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What Is a Catholic Feminist?

BY Simcha Fisher

| Posted 5/24/11 at 8:00 AM

 

Many years ago, my husband spent part of each week traveling; and even when he was home, he was so blitzed with jet lag that we hardly saw him. Life was pretty awful.

What made it worse was that our landlord was a very old fashioned guy. He was sweet, kind, and generous to a fault—but he had a hard time accepting that I, a woman, was the one who handled business matters at home. I was the one who paid the rent, wrote the checks, knew how much water we used, arranged for parking, mowed the lawn, and so on. But he always insisted on waiting until my husband got home before he would discuss any of these things with us.

It was frustrating, but I didn’t hold it against him—he meant no harm, and we liked each other; he was just too old to change his thinking.

At the time, I was forcing myself to live at least the exterior life of a very traditional wife and mother: long skirts in any weather, long hair that didn’t suit me, and all the trappings of an anti-feminist. I was young, and just trying to figure out who I was. So it was easiest to just find an admirable model and imitate it for all I was worth.

Still, even as I dutifully ironed and dusted, the landlord’s attitude rankled. I grumbled, “What if the whole world was like him? What if I had to argue with the auto parts clerk to buy a headlight bulb, even though I was the one replacing it? What if the bank required me to get my husband’s permission for this and that? And what if I wore skirts because I’d be shunned if I didn’t, and not because I felt like wearing them?”

My husband says I’m a feminist. I know many liberal feminists would recoil in horror at that assessment: After all, I have all these kids, and I’m a member in good standing with that horrible old misogynistic Church, with its oppressive rules about reproduction and obedience. I’m pro-life and wholeheartedly follow the Magisterium’s teaching on the male priesthood and contraception, and try to make the Blessed Virgin my model.

So what makes me a feminist? Some would say that all faithful Catholics are feminists, because the Church is the most pro-woman organization around: The Church honors and values the particular gifts of women, and demands that men treat women with dignity and even a little bit of fear. John Paul II famously called himself a “feminist pope”; and in practical terms, the Church has probably done more for the physical well-being of women around the world than any other charitable organization.

Catholics who are feminists recognize that, while so many true wrongs have been righted in the last 50 years, the poor treatment of women in America has just been displaced, not eradicated. So now, instead of corsets and disenfranchisement, we have widespread pornography, abortion, and abandonment of every kind. We have gained some necessary ground, but lost so much else that is valuable in the process. Most of my Catholic friends see the world this way.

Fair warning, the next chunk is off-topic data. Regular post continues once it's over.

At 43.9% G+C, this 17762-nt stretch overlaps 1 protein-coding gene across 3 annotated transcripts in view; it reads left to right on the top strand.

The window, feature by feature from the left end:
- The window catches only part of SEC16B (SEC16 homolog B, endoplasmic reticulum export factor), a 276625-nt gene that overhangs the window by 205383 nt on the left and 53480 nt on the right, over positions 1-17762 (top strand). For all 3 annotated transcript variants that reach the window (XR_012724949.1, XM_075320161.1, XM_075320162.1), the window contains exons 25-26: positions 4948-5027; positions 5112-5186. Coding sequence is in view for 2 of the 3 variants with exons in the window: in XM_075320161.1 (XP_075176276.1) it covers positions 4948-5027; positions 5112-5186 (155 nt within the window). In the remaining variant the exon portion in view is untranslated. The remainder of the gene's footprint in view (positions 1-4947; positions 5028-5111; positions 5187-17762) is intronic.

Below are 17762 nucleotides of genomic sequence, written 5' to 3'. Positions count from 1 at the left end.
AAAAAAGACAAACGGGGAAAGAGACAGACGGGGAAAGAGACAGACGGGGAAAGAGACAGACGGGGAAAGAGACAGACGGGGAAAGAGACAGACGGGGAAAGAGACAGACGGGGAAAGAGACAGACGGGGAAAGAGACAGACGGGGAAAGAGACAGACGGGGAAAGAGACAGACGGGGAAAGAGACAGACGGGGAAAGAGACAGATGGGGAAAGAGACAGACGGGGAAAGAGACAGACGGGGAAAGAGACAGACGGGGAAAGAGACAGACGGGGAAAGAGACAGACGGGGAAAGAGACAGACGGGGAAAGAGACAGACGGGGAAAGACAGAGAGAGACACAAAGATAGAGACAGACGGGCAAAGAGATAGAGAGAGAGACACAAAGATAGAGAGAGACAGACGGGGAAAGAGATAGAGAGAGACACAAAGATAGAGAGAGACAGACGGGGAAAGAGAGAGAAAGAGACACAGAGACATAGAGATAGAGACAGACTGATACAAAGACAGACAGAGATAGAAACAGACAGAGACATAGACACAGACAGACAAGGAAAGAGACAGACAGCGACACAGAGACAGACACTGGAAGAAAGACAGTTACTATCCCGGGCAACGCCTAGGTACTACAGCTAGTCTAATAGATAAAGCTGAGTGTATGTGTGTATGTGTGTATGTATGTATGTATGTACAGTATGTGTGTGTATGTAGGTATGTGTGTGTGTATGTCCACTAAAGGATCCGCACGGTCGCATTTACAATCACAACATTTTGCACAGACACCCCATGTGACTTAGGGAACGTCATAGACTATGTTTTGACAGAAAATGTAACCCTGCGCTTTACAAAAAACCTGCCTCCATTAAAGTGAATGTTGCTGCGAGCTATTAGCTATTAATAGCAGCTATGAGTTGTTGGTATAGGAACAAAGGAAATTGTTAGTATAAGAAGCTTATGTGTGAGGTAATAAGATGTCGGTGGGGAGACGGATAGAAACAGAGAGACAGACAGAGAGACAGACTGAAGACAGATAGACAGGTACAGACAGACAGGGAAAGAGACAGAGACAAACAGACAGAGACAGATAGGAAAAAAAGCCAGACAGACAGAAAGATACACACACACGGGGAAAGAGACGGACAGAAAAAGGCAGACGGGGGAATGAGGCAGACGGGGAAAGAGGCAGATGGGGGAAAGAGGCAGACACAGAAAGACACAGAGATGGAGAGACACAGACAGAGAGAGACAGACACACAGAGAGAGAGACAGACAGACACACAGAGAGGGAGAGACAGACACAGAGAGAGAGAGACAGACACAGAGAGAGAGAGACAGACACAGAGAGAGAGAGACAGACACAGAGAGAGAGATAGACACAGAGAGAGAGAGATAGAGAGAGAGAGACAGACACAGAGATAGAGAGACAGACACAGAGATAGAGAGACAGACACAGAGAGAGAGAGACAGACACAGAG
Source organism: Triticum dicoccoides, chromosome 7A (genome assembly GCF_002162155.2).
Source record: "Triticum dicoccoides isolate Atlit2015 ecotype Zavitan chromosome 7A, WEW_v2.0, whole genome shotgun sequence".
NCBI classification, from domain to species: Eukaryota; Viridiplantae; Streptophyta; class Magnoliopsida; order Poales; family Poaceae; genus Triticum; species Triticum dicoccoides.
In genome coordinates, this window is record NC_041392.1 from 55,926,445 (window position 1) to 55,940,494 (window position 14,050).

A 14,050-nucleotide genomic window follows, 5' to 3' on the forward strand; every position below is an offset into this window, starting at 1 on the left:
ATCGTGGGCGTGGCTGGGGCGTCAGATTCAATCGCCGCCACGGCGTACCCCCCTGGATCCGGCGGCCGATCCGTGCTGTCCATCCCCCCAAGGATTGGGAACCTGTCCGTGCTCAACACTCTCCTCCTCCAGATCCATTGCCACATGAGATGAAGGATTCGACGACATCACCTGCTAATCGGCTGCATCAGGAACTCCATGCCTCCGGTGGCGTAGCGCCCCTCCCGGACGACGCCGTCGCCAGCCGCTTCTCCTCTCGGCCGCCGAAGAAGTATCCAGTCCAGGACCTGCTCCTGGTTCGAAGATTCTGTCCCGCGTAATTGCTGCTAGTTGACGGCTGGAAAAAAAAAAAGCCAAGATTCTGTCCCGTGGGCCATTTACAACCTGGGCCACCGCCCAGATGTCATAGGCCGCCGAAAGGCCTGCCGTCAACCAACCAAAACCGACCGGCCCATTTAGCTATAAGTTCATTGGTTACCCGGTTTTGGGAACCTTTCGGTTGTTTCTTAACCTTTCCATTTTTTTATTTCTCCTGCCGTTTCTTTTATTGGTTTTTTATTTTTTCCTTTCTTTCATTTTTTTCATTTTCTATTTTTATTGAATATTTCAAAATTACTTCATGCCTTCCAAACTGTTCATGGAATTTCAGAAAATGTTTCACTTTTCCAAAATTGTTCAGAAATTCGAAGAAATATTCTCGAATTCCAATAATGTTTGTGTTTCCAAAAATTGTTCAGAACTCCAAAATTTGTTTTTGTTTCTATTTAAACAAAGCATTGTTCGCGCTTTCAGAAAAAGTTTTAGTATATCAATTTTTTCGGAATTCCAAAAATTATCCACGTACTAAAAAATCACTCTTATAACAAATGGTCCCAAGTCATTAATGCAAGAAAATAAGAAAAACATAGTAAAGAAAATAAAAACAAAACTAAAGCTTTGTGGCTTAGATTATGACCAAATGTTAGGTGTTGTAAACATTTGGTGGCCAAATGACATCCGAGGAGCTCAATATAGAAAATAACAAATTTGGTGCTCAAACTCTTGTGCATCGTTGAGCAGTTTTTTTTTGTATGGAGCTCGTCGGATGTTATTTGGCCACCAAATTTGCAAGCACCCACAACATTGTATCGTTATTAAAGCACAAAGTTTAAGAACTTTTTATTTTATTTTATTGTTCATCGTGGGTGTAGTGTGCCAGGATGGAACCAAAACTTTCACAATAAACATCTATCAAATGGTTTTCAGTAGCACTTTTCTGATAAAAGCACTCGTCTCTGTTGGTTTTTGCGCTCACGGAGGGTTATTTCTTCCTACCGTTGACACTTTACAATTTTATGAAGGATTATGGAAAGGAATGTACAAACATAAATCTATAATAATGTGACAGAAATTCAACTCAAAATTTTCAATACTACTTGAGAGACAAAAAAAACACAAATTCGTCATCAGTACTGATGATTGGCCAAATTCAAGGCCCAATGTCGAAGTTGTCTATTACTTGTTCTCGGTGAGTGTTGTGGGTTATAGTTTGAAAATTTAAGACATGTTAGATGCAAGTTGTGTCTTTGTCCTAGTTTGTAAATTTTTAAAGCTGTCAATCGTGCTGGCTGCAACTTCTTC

But are all faithful Catholics feminists?

I think that definition is far too broad. Some women just fall naturally into their roles, and don’t think about it at all. Maybe, as off-putting as it sounds, a feminist is always someone who feels some distress or dissatisfaction with the way women are treated—someone who agitates for change.

What change would I like to see? From the secular world: Stop thinking of women as sex objects; but at the same time, stop thinking of women as identical to men. Stop treating fertility like a disease; but stop pretending that women can be full-time mothers and full-time careerists. Stop blaming men for everything that is wrong with the world. It’s tiresome and counterproductive.

From my fellow Catholics: Stop thinking of women as objects who are here to save you from personal sexual sin; and stop thinking of women as intellectually inferior to men. Stop assuming that all women are meant to bear child after child no matter what; and stop pretending that if women just tried a little harder, men would be happy all the time. Stop blaming women for everything that is wrong with the Church. It’s cowardly and childish.

That’s for starters.

But feminism is not all about complaining and protesting. What I would like most of all is for women to ask themselves honestly, without worrying about history or politics, “What is it that I, as a woman, can do especially well? How can I help other women do what they do well?”

So, what do you think? Am I a feminist? Are you? Should we just scrap this word altogether, or can we rehabilitate it? Is there a better word?